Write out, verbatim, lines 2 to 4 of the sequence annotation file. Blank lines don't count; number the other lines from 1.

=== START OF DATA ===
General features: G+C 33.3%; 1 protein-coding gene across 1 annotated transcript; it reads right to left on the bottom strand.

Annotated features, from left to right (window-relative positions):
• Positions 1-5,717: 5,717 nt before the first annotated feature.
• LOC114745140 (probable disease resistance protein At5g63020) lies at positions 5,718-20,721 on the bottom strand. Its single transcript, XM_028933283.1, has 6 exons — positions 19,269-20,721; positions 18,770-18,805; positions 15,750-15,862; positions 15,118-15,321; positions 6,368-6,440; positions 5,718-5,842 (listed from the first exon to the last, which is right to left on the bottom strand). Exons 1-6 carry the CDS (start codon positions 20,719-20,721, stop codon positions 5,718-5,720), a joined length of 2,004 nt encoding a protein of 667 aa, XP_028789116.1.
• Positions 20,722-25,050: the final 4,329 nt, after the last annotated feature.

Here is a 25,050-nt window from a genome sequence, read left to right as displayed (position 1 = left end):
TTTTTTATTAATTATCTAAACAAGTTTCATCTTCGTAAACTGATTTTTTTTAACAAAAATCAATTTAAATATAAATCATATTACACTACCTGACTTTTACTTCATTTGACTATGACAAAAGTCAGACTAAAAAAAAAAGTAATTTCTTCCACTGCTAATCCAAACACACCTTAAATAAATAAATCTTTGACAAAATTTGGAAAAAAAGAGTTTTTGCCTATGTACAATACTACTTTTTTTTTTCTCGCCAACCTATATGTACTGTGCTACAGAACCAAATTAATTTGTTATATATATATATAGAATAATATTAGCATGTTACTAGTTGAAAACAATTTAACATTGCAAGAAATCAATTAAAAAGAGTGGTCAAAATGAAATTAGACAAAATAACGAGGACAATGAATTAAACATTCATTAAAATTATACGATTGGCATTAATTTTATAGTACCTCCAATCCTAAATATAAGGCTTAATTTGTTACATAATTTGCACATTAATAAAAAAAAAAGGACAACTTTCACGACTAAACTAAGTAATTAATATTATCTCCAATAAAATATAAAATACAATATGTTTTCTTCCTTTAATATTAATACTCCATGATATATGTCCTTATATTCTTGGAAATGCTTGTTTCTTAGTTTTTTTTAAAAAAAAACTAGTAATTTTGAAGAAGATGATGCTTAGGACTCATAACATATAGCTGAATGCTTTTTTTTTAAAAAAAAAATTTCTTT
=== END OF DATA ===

Annotated features, from left to right (window-relative positions):
• Positions 1-5,717: 5,717 nt before the first annotated feature.
• LOC114745140 (probable disease resistance protein At5g63020) lies at positions 5,718-20,721 on the bottom strand. Its single transcript, XM_028933283.1, has 6 exons — positions 19,269-20,721; positions 18,770-18,805; positions 15,750-15,862; positions 15,118-15,321; positions 6,368-6,440; positions 5,718-5,842 (listed from the first exon to the last, which is right to left on the bottom strand). Exons 1-6 carry the CDS (start codon positions 20,719-20,721, stop codon positions 5,718-5,720), a joined length of 2,004 nt encoding a protein of 667 aa, XP_028789116.1.